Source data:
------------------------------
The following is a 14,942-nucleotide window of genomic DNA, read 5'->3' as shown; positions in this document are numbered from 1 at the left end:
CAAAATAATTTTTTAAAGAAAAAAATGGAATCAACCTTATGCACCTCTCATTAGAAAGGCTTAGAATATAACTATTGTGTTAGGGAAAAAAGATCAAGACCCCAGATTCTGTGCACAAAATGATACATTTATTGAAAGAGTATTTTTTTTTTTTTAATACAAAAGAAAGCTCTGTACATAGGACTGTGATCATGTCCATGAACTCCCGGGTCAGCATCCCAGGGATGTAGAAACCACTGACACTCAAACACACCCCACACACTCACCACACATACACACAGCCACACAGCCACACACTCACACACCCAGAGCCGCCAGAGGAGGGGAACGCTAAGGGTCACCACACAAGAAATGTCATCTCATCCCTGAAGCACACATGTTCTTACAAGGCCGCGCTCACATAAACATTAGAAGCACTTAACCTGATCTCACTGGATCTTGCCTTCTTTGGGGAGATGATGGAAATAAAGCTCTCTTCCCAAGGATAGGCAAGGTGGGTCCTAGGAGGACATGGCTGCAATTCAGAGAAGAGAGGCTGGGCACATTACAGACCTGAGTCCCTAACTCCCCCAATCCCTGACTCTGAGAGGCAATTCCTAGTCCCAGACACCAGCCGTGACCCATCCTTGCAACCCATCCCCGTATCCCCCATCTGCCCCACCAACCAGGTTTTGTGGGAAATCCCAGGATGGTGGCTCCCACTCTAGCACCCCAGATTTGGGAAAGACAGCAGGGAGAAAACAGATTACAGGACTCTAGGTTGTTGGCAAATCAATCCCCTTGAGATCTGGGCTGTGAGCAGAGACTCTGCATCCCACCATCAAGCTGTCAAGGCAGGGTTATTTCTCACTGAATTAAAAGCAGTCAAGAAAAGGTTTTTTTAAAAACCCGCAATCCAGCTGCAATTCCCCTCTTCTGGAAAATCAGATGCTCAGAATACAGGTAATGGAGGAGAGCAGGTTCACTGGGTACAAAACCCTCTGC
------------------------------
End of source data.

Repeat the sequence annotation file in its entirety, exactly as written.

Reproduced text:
The following is a 14,942-nucleotide window of genomic DNA, read 5'->3' as shown; positions in this document are numbered from 1 at the left end:
CAAAATAATTTTTTAAAGAAAAAAATGGAATCAACCTTATGCACCTCTCATTAGAAAGGCTTAGAATATAACTATTGTGTTAGGGAAAAAAGATCAAGACCCCAGATTCTGTGCACAAAATGATACATTTATTGAAAGAGTATTTTTTTTTTTTTAATACAAAAGAAAGCTCTGTACATAGGACTGTGATCATGTCCATGAACTCCCGGGTCAGCATCCCAGGGATGTAGAAACCACTGACACTCAAACACACCCCACACACTCACCACACATACACACAGCCACACAGCCACACACTCACACACCCAGAGCCGCCAGAGGAGGGGAACGCTAAGGGTCACCACACAAGAAATGTCATCTCATCCCTGAAGCACACATGTTCTTACAAGGCCGCGCTCACATAAACATTAGAAGCACTTAACCTGATCTCACTGGATCTTGCCTTCTTTGGGGAGATGATGGAAATAAAGCTCTCTTCCCAAGGATAGGCAAGGTGGGTCCTAGGAGGACATGGCTGCAATTCAGAGAAGAGAGGCTGGGCACATTACAGACCTGAGTCCCTAACTCCCCCAATCCCTGACTCTGAGAGGCAATTCCTAGTCCCAGACACCAGCCGTGACCCATCCTTGCAACCCATCCCCGTATCCCCCATCTGCCCCACCAACCAGGTTTTGTGGGAAATCCCAGGATGGTGGCTCCCACTCTAGCACCCCAGATTTGGGAAAGACAGCAGGGAGAAAACAGATTACAGGACTCTAGGTTGTTGGCAAATCAATCCCCTTGAGATCTGGGCTGTGAGCAGAGACTCTGCATCCCACCATCAAGCTGTCAAGGCAGGGTTATTTCTCACTGAATTAAAAGCAGTCAAGAAAAGGTTTTTTTAAAAACCCGCAATCCAGCTGCAATTCCCCTCTTCTGGAAAATCAGATGCTCAGAATACAGGTAATGGAGGAGAGCAGGTTCACTGGGTACAAAACCCTCTGC